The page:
Belfast Telegraph

Kevin Myers: St Patrick’s Day should be banned; it's a national disgrace

Scenes from Belfast's Holyland area during disturbances on St. Patricks day.
Scenes from Belfast's Holyland area during disturbances on St. Patricks day.
Flashback to 2009 - Scenes from Belfast's Holyland area during disturbances on St. Patricks day.
Scenes from Belfast's Holyland area during disturbances on St. Patricks day.
Scenes from Belfast's Holyland area during disturbances on St. Patricks day.
Scenes from Belfast's Holyland area during disturbances on St. Patricks day.
Flashback to 2009 - Scenes from Belfast's Holyland area on St. Patricks day.
Scenes from Belfast's Holyland area during disturbances on St. Patricks day.
Scenes from Belfast's Holyland area during disturbances on St. Patricks day.
Scenes from Belfast's Holyland area during disturbances on St. Patricks day.
Scenes from Belfast's Holyland area during disturbances on St. Patricks day.
Scenes from Belfast's Holyland area during disturbances on St. Patricks day.
Scenes from Belfast's Holyland area during disturbances on St. Patricks day.
Scenes from Belfast's Holyland area during disturbances on St. Patricks day.
Scenes from Belfast's Holyland area during disturbances on St. Patricks day.
Scenes from Belfast's Holyland area during disturbances on St. Patricks day.
Scenes from Belfast's Holyland area during disturbances on St. Patricks day.
Scenes from Belfast's Holyland area during disturbances on St. Patricks day.
Scenes from Belfast's Holyland area during disturbances on St. Patricks day.
Scenes from Belfast's Holyland area during disturbances on St. Patricks day.
Scenes from Belfast's Holyland area during disturbances on St. Patricks day.
Scenes from Belfast's Holyland area during disturbances on St. Patricks day.
Scenes from Belfast's Holyland area during disturbances on St. Patricks day.
Scenes from Belfast's Holyland area during disturbances on St. Patricks day.
Scenes from Belfast's Holyland area during disturbances on St. Patricks day.
Flashback to 2009 - Scenes from Belfast's Holyland area during disturbances on St. Patricks day.
Irish dancer Claire Donnelly, aged 15 and musician Tom McQueen at the launch of the St. Patricks Day Celebration Concert
John Quinn and Katie Richardson from "The Beat" the company who are putting on the show as St. Patrick gets the X Factor. Tickets are on release from yesterday (23rd Feb) for this year's spectacular St Patricks Day concert in Belfast City Centre headlined by Northern Ireland's very own X Factor star Eoghan Quigg.
Belfast St Patrick's Day Celebrations March 2002. All smiles as the girls and parents from the Holy Cross School at Ardoyne lead the North belfast contingent into the city centre during the annual St Patricks Day parade
The St Patricks Day parades, Belfast 09. Freya Ballard and Chloe Hanna from Carnival Creations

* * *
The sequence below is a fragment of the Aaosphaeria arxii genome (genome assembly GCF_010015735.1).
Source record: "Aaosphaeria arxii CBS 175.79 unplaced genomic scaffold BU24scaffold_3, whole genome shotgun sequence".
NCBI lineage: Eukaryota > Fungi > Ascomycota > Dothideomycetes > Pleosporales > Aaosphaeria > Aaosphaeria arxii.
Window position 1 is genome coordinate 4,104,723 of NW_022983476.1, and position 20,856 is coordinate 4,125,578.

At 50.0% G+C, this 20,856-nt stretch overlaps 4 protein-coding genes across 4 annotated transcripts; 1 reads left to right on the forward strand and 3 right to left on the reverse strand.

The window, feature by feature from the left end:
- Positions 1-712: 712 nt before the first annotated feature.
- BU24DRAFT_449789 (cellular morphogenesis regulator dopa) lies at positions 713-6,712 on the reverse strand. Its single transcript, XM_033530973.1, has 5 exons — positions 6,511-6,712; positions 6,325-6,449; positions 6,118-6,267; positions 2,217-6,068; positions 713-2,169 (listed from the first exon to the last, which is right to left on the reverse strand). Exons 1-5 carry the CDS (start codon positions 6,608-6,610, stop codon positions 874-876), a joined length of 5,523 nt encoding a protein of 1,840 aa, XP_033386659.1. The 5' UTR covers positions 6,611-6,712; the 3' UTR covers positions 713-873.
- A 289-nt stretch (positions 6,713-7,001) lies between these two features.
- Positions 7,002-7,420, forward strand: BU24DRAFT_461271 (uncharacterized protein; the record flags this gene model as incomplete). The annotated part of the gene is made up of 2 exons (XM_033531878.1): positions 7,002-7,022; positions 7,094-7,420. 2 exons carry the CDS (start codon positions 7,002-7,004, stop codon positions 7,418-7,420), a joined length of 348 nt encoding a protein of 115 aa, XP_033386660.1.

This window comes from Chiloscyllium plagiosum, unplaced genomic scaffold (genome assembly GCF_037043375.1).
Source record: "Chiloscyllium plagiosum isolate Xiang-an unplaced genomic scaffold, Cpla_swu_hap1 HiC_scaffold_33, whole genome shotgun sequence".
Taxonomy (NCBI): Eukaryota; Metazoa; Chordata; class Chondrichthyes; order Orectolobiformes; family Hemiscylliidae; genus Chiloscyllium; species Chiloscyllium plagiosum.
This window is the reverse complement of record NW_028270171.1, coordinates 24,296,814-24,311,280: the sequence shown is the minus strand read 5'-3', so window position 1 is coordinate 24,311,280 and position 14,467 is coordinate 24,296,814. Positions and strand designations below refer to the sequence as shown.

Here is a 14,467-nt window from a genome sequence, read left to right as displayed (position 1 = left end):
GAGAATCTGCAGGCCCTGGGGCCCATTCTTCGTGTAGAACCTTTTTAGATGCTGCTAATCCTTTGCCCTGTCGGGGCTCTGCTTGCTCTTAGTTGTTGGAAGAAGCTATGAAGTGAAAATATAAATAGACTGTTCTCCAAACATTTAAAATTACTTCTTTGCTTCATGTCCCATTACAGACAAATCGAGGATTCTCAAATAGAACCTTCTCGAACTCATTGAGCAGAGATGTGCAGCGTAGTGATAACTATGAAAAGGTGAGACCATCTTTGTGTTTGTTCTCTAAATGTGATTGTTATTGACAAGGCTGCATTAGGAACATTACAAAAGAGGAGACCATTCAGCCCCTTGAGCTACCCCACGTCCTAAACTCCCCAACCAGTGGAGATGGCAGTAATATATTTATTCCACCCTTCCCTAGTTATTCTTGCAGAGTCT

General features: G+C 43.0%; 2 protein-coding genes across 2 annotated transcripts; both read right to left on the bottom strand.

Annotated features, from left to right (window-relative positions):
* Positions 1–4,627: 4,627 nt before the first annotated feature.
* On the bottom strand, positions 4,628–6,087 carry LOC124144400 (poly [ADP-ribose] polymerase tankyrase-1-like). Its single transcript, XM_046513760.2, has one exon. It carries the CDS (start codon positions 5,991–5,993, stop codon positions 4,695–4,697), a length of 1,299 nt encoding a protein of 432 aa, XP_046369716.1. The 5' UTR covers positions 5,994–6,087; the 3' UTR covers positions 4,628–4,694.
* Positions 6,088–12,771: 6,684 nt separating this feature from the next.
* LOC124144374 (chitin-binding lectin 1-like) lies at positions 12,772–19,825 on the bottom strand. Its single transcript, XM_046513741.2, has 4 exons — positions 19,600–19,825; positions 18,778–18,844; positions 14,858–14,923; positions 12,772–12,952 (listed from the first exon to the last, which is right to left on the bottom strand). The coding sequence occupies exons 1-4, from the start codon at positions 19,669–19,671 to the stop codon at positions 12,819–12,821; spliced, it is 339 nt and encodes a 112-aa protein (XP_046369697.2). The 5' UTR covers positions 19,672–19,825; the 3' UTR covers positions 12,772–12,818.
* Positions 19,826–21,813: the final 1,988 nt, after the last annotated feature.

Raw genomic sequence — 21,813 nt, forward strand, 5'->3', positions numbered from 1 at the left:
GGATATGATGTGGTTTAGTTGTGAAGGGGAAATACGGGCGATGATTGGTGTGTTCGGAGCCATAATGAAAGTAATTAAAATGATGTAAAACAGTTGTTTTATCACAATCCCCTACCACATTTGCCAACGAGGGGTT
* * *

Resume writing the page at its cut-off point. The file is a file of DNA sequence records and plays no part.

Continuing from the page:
The St Patricks Day parades, Belfast 09. A visitor to Belfast's St Patricks Day parade enjoys the fun
The St Patricks Day parades, Belfast 09. Jack Wilson, Joel McLean, Georgia Beggley and Erin Mills all dressed for the occasion
The St Patricks Day parades, Belfast 09. People dressed for the occasion
The St Patricks Day parades, Belfast 09. Face painters dressed for the occasion
The St Patricks Day parades, Belfast 09. Freya Ballard and Chloe Hanna from Carnival Creations
Children don colourful costumes as they take part in the St Patricks Day celebrations in Belfast where thousands of people were expected to join the carnival parade from Belfast City Hall to Custom House Square for an open air concert by X Factor finalist Owen Quigg.
Members of the public take part in the St Patricks Day celebrations in Belfast where thousands of people were expected to join the carnival parade from Belfast City Hall to Custom House Square for an open air concert by X Factor finalist Owen Quigg.
A young boy takes part in the St Patricks Day celebrations in Belfast where thousands of people were expected to join the carnival parade from Belfast City Hall to Custom House Square for an open air concert by X Factor finalist Owen Quigg.
Belfast Lord Mayor Tom Hartley, left takes part in the St Patricks Day celebrations in Belfast where thousands of people were expected to join the carnival parade from Belfast City Hall to Custom House Square for an open air concert by X Factor finalist Owen Quigg
Members of the public take part in the St Patricks Day celebrations in Belfast where thousands of people were expected to join the carnival parade from Belfast City Hall to Custom House Square for an open air concert by X Factor finalist Owen Quigg.
Members of the public take part in the St Patricks Day celebrations in Belfast where thousands of people were expected to join the carnival parade from Belfast City Hall to Custom House Square for an open air concert by X Factor finalist Owen Quigg.
Members of the public take part in the St Patricks Day celebrations in Belfast where thousands of people were expected to join the carnival parade from Belfast City Hall to Custom House Square for an open air concert by X Factor finalist Owen Quigg.
Young children dressed as a marching band take part in the St Patricks Day celebrations in Belfast where thousands of people were expected to join the carnival parade from Belfast City Hall to Custom House Square for an open air concert by X Factor finalist Owen Quigg
St Patricks Day celebrations in Belfast, 2009
Four year old Anna Lee enjoys the passing St Patricks Day parade in Belfast this afternoon from the top of a Belfast City Sightseeing Tour Bus.
St Patricks Day parade in Belfast this afternoon.
St Patricks Day parade in Belfast this afternoon passes Castle Junction.
St Patricks Day parade in Belfast this afternoon.
St Patricks Day parade in High Street in Belfast this afternoon.
St Patricks Day parade in High Street in Belfast this afternoon.
St Patricks Day parade in High Street in Belfast this afternoon.
Cultural diversity at the St Patricks Day parade in Belfast this afternoon.
St Patricks Day parade in Belfast this afternoon.
St Patricks Day Carnival and parade makes it way from City Hall to Custom House Square.
St Patricks day celebrations, Belfast 09
St Patricks day celebrations, Belfast 09
St Patricks Day Carnival and parade makes it way from City Hall to Custom House Square.
St Patricks day celebrations, Belfast 09
St Patricks day celebrations, Belfast 09
St Patricks day celebrations, Belfast 09
St Patricks day celebrations, Belfast 09
St Patricks day celebrations, Belfast 09
St Patricks day celebrations, Belfast 09
St Patricks day celebrations, Belfast 09
St Patricks day celebrations, Belfast 09
St Patricks day celebrations, Belfast 09
St Patricks day celebrations, Belfast 09
St Patricks day celebrations, Belfast 09
St Patricks day celebrations, Belfast 09
St Patricks day celebrations, Belfast 09
St Patricks day celebrations, Belfast 09
St Patricks day celebrations, Belfast 09
St Patricks day celebrations, Belfast 09
St Patricks day celebrations, Belfast 09